A Dutch think tank, HAN, Heidelberg Appeal the Netherlands, published a report in which they claimed 25 out of 27 accusations against Lomborg to be unsubstantiated or not to the point.[18] A group of scientists with relation to this think tank also published an article in 2005 in the Journal of Information Ethics,[19] in which they concluded that most criticism against Lomborg was unjustified, and that the scientific community misused their authority to suppress Lomborg.

The claim that the accusations against Lomborg were unjustified was challenged in the next issue of Journal of Information Ethics[20] by Kåre Fog, one of the original plaintiffs. Fog reasserted his contention that, despite the ministry's decision, most of the accusations against Lomborg were valid. He also rejected what he called "the Galileo hypothesis", which he describes as the conception that Lomborg is just a brave young man confronting old-fashioned opposition. Fog maintains a detailed catalogue of criticisms of Lomborg on the Lomborg Errors website.[21]

Further career[edit]

Government work[edit]

In March 2002, the newly elected center-right prime minister, Anders Fogh Rasmussen, appointed Lomborg to run Denmark's new Environmental Assessment Institute (EAI). On 22 June 2004, Lomborg announced his decision to resign from this post to go back to the University of Aarhus, saying his work at the Institute was done and that he could better serve the public debate from the academic sector.

In 2002, Lomborg and the Environmental Assessment Institute founded the Copenhagen Consensus, which seeks to establish priorities for advancing global welfare using methodologies based on the theory of welfare economics. A panel of prominent economists was assembled to evaluate and rank a series of problems every four years. The project was funded largely by the Danish government, and co-sponsored by The Economist. A book summarizing the conclusions of the economists' first assessment, Global Crises, Global Solutions, edited by Lomborg, was published in October 2004 by Cambridge University Press.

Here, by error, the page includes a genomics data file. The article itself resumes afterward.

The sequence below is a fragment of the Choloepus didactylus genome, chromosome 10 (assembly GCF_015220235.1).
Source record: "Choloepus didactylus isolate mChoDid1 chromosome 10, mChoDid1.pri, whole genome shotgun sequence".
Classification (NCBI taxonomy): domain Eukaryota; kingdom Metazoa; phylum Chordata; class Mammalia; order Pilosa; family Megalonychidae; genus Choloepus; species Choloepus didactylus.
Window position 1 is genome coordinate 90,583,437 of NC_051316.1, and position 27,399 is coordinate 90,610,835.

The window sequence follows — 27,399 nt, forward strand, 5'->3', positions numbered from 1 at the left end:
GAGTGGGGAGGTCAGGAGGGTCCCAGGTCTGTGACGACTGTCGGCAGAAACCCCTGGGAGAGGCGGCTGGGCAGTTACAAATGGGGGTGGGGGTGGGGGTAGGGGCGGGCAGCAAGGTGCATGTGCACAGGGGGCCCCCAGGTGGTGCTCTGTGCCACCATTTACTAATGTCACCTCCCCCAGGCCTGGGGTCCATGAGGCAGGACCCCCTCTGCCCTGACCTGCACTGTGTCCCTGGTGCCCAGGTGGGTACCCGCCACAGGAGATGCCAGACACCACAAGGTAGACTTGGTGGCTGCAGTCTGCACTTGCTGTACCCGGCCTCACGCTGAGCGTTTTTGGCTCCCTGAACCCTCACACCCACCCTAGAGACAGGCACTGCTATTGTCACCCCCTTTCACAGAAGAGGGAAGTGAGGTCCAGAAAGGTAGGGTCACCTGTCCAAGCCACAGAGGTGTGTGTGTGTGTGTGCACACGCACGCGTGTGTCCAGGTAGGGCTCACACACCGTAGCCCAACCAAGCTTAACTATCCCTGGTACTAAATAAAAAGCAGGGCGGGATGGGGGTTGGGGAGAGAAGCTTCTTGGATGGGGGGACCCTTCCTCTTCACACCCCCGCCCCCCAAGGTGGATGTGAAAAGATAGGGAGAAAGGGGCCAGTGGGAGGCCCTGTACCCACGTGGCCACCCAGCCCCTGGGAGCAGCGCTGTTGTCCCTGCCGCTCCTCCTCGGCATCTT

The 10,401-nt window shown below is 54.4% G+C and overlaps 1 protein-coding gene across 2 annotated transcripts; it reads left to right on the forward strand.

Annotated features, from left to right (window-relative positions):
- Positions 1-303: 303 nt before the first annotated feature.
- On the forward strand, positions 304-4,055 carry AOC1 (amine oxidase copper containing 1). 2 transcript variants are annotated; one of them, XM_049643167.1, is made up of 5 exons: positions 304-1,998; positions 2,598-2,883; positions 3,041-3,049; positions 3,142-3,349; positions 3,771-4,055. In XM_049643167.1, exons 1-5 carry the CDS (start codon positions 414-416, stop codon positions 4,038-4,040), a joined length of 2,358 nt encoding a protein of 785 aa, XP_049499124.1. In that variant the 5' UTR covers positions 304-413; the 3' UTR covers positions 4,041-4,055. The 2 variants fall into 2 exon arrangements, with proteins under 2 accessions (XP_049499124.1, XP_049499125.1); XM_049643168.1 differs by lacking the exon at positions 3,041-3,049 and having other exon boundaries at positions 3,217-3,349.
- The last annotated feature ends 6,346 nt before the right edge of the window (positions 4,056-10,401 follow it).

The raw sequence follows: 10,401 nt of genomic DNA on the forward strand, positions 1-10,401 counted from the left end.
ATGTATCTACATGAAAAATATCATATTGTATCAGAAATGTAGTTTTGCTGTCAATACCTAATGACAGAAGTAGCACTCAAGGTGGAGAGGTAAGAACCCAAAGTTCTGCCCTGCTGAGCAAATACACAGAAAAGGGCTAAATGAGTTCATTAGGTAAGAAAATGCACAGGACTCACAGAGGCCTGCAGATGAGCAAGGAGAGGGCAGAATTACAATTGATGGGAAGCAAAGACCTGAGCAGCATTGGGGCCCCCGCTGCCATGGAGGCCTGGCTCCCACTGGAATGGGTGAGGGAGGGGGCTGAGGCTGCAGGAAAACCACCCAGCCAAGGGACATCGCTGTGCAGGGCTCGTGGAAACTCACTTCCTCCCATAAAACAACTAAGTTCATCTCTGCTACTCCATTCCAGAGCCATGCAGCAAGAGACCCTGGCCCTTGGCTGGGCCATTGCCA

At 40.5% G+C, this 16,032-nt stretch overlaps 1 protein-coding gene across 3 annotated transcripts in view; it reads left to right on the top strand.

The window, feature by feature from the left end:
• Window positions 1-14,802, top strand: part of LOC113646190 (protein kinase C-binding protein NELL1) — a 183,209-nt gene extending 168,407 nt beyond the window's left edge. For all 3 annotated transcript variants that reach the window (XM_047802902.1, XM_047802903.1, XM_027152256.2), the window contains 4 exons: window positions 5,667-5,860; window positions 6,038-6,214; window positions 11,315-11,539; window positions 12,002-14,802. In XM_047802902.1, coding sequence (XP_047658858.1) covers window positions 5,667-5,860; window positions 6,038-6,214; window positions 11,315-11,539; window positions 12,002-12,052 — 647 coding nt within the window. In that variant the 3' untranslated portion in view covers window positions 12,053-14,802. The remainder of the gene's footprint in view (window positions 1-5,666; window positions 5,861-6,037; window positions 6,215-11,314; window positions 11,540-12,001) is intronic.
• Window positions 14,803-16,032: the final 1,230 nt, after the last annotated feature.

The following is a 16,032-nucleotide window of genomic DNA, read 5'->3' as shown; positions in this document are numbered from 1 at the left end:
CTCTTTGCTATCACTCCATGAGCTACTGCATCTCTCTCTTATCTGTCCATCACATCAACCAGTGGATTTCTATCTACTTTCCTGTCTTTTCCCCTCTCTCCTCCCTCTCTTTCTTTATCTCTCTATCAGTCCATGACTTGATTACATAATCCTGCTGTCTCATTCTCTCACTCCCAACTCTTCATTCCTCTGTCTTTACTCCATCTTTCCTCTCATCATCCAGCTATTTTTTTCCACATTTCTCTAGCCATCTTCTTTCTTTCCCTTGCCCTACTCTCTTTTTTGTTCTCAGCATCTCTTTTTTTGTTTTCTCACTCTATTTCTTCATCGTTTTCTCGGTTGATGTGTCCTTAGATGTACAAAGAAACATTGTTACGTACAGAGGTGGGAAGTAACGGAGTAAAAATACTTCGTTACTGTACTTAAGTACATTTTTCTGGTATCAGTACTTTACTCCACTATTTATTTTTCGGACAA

Further books[edit]

Solutions for the World's Biggest Problems, published in 2007, offers an "... overview of twenty-three of the world's biggest problems relating to the environment, governance, economics, and health and population. Leading economists provide a short survey of the state-of-the-art analysis and sketch out some policy solutions for which they provide cost-benefit ratios."[22]

Cool It: The Skeptical Environmentalist's Guide to Global Warming, also published in 2007, argues against taking immediate and "drastic" action to curb greenhouse gases while simultaneously stating that "Global warming is happening. It's a serious and important problem ...". He argues that "... the cost and benefits of the proposed measures against global warming. ... is the worst way to spend our money. Climate change is a 100-year problem — we should not try to fix it in 10 years."[23]